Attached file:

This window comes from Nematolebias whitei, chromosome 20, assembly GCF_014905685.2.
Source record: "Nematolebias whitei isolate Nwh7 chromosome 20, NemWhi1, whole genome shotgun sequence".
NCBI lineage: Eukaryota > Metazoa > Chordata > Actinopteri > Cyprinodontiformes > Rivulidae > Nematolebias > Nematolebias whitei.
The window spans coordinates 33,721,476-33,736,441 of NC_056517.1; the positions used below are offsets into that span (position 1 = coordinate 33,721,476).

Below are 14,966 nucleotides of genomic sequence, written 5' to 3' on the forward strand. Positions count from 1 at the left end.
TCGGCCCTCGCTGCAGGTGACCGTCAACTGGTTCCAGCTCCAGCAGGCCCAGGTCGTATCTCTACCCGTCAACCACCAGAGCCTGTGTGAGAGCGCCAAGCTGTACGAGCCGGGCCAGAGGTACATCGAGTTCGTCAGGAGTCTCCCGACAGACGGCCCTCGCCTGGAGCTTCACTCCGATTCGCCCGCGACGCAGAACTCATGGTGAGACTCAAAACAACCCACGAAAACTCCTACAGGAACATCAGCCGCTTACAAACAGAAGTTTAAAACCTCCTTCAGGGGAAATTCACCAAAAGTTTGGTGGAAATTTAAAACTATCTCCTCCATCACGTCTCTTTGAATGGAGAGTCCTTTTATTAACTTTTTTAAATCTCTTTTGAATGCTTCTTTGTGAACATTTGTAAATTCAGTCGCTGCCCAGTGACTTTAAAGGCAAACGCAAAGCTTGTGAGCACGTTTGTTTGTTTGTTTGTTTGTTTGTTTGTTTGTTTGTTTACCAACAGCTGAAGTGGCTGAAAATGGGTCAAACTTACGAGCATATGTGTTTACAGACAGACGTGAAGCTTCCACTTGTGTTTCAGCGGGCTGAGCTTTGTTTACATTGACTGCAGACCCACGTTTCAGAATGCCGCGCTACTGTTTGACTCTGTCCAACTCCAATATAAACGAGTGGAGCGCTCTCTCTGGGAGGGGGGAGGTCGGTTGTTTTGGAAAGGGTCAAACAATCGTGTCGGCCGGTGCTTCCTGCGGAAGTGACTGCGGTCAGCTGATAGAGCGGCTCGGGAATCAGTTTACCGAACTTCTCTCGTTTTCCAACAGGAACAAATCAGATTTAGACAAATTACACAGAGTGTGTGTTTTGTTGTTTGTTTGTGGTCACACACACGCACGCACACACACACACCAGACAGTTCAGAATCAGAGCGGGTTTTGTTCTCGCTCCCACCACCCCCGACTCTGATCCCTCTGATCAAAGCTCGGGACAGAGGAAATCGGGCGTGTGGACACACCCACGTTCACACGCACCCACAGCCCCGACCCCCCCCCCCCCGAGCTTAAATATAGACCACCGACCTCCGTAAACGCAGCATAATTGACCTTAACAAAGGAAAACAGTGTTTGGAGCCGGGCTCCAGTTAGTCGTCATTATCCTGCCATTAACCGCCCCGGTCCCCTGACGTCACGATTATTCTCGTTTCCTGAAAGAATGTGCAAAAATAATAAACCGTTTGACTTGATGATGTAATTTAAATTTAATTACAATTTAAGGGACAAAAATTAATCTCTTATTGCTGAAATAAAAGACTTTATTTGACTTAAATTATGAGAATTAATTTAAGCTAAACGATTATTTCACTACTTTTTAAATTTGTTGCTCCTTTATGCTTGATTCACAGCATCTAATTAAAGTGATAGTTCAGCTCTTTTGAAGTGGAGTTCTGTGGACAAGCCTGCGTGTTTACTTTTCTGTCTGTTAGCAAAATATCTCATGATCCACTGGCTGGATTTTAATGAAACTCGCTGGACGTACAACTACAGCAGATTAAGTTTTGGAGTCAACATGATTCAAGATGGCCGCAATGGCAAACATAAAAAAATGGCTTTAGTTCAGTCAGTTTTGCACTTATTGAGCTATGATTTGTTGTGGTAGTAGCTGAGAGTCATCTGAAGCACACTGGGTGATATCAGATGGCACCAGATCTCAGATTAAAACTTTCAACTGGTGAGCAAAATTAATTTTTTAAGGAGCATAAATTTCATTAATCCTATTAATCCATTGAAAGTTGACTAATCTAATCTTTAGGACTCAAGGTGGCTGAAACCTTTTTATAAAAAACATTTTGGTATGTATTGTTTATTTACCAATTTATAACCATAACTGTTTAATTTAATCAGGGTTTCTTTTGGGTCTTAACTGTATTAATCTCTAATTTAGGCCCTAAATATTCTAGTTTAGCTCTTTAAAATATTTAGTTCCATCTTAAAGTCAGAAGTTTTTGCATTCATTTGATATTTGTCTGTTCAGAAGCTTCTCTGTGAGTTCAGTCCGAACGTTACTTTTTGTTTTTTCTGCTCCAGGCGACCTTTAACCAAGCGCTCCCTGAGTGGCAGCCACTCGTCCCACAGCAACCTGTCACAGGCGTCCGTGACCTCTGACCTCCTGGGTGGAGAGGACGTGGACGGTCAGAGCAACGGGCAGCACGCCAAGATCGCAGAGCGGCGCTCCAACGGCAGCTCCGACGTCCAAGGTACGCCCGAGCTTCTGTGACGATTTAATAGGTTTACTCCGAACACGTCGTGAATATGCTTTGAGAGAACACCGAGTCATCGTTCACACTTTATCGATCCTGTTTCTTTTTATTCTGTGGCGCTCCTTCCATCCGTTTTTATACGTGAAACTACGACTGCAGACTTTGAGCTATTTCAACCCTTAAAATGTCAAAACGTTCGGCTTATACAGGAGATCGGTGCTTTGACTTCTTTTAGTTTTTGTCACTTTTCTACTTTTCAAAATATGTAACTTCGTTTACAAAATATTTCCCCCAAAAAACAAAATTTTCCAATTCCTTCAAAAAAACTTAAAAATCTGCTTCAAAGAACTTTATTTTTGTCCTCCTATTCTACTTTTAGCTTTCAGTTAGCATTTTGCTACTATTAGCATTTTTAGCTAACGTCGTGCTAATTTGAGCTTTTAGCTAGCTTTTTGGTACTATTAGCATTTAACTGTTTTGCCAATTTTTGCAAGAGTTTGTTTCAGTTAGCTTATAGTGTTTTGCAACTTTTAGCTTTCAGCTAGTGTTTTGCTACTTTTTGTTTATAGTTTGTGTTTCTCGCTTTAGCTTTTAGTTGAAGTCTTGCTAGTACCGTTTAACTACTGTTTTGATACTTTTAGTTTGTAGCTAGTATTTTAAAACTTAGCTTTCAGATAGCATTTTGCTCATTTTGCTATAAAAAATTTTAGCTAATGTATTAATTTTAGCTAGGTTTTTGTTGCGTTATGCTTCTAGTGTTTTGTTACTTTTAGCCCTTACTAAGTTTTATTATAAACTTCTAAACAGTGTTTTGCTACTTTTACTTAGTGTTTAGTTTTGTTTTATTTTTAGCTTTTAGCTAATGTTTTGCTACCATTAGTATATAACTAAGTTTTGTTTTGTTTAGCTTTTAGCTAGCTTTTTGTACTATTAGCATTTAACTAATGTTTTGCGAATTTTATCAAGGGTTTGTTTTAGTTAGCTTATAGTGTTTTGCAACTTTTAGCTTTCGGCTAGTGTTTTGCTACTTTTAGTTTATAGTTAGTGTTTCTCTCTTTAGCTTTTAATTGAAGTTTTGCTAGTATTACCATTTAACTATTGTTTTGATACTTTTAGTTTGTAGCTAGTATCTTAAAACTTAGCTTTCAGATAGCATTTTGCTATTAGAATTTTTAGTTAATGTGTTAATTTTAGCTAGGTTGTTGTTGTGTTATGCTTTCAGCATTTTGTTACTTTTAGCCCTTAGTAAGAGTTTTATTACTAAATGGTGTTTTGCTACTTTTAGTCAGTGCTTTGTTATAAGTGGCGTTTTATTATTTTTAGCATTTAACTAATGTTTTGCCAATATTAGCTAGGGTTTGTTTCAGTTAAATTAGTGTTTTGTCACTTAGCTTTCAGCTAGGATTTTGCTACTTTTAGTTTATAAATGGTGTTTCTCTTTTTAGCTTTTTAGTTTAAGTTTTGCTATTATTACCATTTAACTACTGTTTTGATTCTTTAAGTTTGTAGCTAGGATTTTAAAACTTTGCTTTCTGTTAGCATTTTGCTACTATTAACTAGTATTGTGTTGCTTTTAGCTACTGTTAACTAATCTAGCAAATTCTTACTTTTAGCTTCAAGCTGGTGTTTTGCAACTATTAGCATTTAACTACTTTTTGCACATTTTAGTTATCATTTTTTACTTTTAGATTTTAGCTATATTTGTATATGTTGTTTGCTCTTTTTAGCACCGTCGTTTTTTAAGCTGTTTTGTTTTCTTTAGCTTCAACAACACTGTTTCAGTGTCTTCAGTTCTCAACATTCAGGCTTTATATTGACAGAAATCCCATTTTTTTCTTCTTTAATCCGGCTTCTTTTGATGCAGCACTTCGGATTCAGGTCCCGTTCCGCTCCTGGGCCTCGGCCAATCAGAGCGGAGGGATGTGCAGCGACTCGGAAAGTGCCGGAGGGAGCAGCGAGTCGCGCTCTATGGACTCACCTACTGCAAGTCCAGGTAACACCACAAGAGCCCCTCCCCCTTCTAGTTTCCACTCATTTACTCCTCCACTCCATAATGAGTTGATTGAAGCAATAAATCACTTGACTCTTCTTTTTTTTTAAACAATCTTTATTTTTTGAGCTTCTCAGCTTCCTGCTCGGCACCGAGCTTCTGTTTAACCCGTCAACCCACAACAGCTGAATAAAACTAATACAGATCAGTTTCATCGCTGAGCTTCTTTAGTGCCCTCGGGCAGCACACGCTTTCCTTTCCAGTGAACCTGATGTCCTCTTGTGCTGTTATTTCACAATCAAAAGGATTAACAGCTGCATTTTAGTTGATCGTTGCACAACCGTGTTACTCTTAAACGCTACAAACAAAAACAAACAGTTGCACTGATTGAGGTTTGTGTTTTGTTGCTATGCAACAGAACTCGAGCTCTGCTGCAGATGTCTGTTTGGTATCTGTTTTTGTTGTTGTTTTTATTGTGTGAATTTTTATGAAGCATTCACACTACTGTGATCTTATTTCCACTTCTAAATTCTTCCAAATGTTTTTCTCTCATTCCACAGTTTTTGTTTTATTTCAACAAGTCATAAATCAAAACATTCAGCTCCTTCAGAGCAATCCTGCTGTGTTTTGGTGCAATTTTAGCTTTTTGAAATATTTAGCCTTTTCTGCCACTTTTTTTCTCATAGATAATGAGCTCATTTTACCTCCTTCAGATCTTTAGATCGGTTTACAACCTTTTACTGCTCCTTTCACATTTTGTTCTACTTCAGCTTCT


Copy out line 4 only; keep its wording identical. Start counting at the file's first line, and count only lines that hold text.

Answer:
The window spans coordinates 33,721,476-33,736,441 of NC_056517.1; the positions used below are offsets into that span (position 1 = coordinate 33,721,476).